We have all been told to never text and drive, and it is with good reason. Texting is one of the most dangerous types of driver distractions. According to the Canadian Automobile Association (CAA), an estimated 80% of collisions involved some form of distraction. In fact, 10% of fatal crashes are due to distracted driving. Cell phone use is most likely to occur between drivers ages 15 to 29 years of age, and females are more likely than males to be distracted.
It is estimated that over 480,000 drivers use cell phones when driving, which creates a huge potential for disastrous accidents for anyone that is on the road. In a world where communicating with another person, even when driving, is just a click away, we are more likely than ever to be driving while distracted, making it that much more important to put the phones away when driving.
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Ontario Law and Texting
In Ontario, it is against the law to use your cell phone if you are behind the wheel. Under the Distracted Driving Law, any type of handheld device use is illegal, and it does not matter what you are doing. Even simply holding your phone while driving is against the law.
The only electronic devices you are allowed to use when driving are GPS units and Bluetooth devices. However, you still cannot handle these items when you drive. If you need to make an adjustment, you need to have a passenger handle the task for you or pull off to the side of the road and park.
Texting when stopped at a stoplight is also against the law. Your car needs to be lawfully parked or turned off in order to be allowed to use your cell phone. Failure to abide by these laws can result in monetary fines, criminal charges, and even sentencing.
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Fines for Texting and Driving
If you choose to risk it and break the laws, here is a look at the punishment you could be facing if you get caught. Drivers who are caught texting and driving, but do not cause injuries to another person can face fines up to $1,000 and have three demerit points added. If you are a novice driver with your G1 or G2 you will have the same fine. However, rather than getting demerit points, your license will be suspended, and your process will be cancelled. This means you will have to start again from the beginning.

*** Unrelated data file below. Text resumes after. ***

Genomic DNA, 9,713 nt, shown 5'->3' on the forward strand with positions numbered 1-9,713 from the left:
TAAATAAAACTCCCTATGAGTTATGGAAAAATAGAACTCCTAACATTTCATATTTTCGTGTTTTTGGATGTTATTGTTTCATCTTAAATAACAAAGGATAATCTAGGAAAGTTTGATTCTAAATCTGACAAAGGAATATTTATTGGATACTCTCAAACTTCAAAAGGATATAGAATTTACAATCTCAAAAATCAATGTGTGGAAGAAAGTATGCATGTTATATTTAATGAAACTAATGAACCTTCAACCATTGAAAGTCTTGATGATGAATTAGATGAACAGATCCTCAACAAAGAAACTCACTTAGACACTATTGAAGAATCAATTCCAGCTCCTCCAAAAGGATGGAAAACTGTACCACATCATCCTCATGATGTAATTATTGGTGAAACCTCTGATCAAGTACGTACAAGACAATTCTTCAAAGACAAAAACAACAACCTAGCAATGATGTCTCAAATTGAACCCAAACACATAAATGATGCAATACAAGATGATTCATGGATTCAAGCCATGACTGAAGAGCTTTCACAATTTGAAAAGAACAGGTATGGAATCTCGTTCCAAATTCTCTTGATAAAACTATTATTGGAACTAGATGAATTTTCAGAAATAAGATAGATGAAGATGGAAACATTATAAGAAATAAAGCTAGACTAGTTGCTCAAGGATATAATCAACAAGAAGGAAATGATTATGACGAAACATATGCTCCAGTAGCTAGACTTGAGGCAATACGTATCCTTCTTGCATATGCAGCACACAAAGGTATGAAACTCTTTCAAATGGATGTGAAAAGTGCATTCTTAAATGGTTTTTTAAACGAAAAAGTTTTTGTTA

If you endangered or hurt another person, not only will you face monetary fines up to $2,000, but you will be charged with careless driving, could face jail time up to six months, get at least six demerit points, and have your license suspended for up to two years. In some situations, you may also be charged with dangerous driving if you killed someone or caused them serious injuries. Jail time for seriously injuring a person can be as much as 10 years in jail and killing someone could result in up to 14 years in jail.
Who Pays for Texting and Driving Injuries?
A driver who is texting and causes injuries is legally responsible for the damages that they caused. People have a duty to take reasonable care to not harm others when they are behind the wheel. Breaching that duty by texting and driving is considered negligence, and when negligence results in injuries, the driver who was negligent is responsible for their actions.
Insurance companies will typically pay for two types of claims – property damage claims and bodily injury claims.
- Property Damages – These damages pay for repairs to vehicles as well as the cost of a rental vehicle while the damaged vehicle is in the shop getting repairs. This damage coverage also typically pays for any personal items that were lost in the accident such as clothing or glasses.
- Personal Injury Damages – There are two types of claims. First-party insurance provides access to accident benefits coverage, no matter who is at fault, to certain types of specific benefits eg. medical treatment, income replacement, attendant care etc. Third-party claims relate to claims made for damages for pain and suffering, past and future medical and dental expenses, out-of-pocket expenses, and lost wages both past and future.
While insurance coverage is required under the law, what happens if the negligent driver was a teenager or unemployed person who does not have the required insurance coverage? You may still have legal options and an experienced Thunder Bay car accident lawyer can help advise you of those options.
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Additional Compensation Sources
Anyone can file a car insurance claim, but it can be more difficult to track down financial sources that will cover wrongful death or catastrophic injuries. To nail down that type of compensation, you may need a lawyer on your side. Oddly enough, statistics show that the higher the income bracket of the driver, the more likely they are to text and drive.
If a teenager or college student is a negligent driver, they may have a parent that has them on their insurance policy or on an umbrella policy. An umbrella policy is designed to pay additional compensation for large claims that exceed the policy owner’s auto policy limits. As a last resort, your lawyer will look for coverage under an underinsured motorist coverage.
Contact an Experienced Thunder Bay Texting and Driving Lawyer
The experienced lawyers at Preszler Law Firm will work to search for ways to get you the compensation you are entitled to if you or your loved one was injured in a texting and driving accident. Contact us today to schedule a consultation.